January 23, 2014

Give administrators the freedom to eat themselves

Let the Australian, English and Indian boards do what they want regardless of our wishes. They'll soon learn

"Now that we've sorted the cricket, will you scratch my back - there's a spot I just can't reach" © Getty Images

A friend of a friend operates according to the "oh let him, he'll soon learn" parental philosophy. The central tenet is that you should let your son do any old stupid thing because "he'll soon learn".

For example, if your toddler is wending his way towards a roaring open fire, rather than allowing any nearby adult to intervene in order to protect him from harm, you instead hold everyone back, saying: "Oh let him - he'll soon learn." The child promptly sustains a severe injury, but presumably doesn't make the same mistake again.

Well, I vote we adopt this laissez-faire approach to nannying with the cricket administrators of Australia, England and India. We can't control them; they do what they want regardless of our wishes. Why don't we leave them to it? They'll soon learn.

So Pakistan, South Africa, Ireland, Afghanistan, Disneyland, Narnia and every other cricketing nation with half an ounce of sense should say to the big league trio: "Okay, off you go. We'll give you free rein to do your own thing for the next decade. Go and create the cricket world you've dreamed of and we'll keep ourselves busy doing something completely different. If, at the end of that ten-year period you still want to persist with things, we'll make it all official and that will be that. However, if, against all the odds, it turns out that your brave new world turns into a foetid dung heap, we'll welcome you back into the fold - only this time we'll do things our way."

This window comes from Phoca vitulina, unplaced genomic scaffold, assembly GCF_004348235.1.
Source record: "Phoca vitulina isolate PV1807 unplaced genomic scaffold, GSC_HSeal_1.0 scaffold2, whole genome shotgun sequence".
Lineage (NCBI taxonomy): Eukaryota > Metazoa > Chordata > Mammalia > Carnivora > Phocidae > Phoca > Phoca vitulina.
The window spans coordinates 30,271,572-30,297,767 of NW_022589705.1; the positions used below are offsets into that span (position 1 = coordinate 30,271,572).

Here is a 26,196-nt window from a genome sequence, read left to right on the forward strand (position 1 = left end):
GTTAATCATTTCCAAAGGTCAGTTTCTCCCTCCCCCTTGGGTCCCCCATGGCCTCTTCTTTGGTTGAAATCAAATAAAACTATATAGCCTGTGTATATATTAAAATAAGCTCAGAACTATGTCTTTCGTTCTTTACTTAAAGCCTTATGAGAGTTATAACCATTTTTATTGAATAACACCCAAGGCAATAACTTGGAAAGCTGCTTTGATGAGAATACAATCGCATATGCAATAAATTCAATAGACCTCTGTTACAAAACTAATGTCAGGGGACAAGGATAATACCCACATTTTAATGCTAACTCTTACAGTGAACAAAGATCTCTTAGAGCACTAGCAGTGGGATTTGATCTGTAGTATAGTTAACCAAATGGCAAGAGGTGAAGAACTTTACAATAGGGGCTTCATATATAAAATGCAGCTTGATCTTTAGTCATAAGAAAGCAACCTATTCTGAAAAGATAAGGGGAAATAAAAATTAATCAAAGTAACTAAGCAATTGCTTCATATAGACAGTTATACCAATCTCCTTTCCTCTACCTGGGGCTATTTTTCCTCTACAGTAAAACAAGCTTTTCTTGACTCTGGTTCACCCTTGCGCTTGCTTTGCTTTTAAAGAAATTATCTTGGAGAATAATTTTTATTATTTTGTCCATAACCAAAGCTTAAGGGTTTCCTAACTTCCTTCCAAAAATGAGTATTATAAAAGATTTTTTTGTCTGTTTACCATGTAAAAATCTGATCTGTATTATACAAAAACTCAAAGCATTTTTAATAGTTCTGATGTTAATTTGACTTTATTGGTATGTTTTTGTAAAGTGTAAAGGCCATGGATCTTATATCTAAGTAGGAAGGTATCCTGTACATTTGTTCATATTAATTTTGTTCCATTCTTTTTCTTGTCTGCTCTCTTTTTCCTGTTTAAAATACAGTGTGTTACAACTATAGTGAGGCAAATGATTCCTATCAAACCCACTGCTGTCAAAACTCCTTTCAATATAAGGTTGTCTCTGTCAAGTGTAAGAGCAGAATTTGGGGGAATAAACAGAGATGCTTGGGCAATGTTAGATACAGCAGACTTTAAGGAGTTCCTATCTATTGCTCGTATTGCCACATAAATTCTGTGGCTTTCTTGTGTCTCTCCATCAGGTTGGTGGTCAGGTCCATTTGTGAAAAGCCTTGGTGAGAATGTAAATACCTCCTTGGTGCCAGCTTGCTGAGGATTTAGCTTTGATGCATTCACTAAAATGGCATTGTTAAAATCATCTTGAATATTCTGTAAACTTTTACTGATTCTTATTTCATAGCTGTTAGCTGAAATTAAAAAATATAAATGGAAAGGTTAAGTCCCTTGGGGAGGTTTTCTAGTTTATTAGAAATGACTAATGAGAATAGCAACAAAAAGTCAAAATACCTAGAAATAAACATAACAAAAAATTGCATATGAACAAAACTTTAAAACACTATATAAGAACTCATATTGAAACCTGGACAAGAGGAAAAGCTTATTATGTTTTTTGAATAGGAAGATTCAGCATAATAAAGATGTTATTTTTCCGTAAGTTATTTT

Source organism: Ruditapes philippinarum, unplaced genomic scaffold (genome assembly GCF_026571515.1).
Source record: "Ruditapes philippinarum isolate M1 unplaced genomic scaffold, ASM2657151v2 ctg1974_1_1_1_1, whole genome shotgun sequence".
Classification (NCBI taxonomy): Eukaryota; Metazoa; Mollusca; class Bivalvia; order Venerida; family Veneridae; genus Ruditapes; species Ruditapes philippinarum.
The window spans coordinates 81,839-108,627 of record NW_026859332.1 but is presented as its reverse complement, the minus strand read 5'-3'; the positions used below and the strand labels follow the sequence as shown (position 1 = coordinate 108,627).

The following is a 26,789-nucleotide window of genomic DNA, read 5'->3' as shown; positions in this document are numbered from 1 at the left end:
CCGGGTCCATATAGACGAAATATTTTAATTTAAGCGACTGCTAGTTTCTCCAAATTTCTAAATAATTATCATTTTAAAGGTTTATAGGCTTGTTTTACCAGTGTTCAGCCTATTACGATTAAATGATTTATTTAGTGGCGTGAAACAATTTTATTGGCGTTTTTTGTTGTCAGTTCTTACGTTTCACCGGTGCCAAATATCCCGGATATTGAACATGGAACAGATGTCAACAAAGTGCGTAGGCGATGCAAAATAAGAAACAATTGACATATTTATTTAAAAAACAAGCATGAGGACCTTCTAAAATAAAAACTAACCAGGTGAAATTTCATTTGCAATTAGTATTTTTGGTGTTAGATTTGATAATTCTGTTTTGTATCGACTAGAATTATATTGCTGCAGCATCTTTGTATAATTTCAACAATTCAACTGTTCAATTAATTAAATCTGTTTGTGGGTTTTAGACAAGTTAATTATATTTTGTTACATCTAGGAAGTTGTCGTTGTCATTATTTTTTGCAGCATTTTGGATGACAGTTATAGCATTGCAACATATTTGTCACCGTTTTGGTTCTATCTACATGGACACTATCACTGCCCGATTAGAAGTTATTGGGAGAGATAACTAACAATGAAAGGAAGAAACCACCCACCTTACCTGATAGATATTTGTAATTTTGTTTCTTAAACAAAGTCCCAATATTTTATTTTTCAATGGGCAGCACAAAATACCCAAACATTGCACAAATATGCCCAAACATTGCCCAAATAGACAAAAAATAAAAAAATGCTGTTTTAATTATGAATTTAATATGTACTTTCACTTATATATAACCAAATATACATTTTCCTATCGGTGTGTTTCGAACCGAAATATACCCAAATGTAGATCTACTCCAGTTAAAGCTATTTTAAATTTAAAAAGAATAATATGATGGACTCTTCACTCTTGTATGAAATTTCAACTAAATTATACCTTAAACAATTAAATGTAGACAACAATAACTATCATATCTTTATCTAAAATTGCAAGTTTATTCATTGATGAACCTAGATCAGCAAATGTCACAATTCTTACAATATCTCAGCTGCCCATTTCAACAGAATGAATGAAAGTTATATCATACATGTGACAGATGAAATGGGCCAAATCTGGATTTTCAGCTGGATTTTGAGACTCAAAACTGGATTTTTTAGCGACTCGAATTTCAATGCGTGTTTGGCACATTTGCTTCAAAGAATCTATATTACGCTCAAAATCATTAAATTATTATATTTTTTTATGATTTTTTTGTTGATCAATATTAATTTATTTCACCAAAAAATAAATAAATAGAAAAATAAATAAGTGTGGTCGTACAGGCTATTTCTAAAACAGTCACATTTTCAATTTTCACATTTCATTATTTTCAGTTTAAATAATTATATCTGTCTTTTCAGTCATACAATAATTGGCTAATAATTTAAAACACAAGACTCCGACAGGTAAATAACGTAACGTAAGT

So Australia, England and India do an awkward and embarrassing three-way high-five thing and promptly set about drawing up plans for Shangri-La. India will play endless home one-dayers against Australia, who will also have to find the time to play home and away Ashes series each year. The Elite T20 World Cup will involve all three and will move from nation to nation, year by year.

The year one financial results come in and huzzah, everyone's absolutely coining it in. The year-two results are slightly down, but that's explained away by the fact that some of the cricket wasn't as competitive as in year one. Hopefully things will bounce back in year three.

In year three, the cricket's worse and the viewing figures are worse. In year four, the cricket improves but the viewing figures are down again. TV rights negotiations then become an exercise in trying to make broadcasters somehow see a mirror image of all your graphs.

By year ten, this insular, idiotic monster has eaten itself. Starved of outside sustenance, the body has had to resort to drawing energy from within in order to keep itself alive - but you can only rely on your fat reserves to last so long. Sooner or later you have to put something in.

What is the most basic impulse in the natural world? It is surely the urge to eat. Even the stupidest animal alive knows that it isn't a self-contained unit. It might not understand that what it consumes eventually turns into its physical form, but there is nevertheless a fundamental understanding that it can't just sit there, blocking out the wider world and hope to survive.

However, the administrators of Australia, England and India appear to believe precisely that. They think that just because they've got a window of opportunity to sit down and groom themselves right now, this is all they're ever going to need to do. There's no plan for the future here, only a plan for some fictional timeline where actions don't have consequences.

If these three nations want to join hands and set off skipping gaily down the idyllic road they think they've found, admiring the flowers and gently kissed by a warm summer sun, then let them. They'll soon learn.

Alex Bowden blogs at King Cricket

Comments have now been closed for this article

  • Ajit on January 25, 2014, 5:24 GMT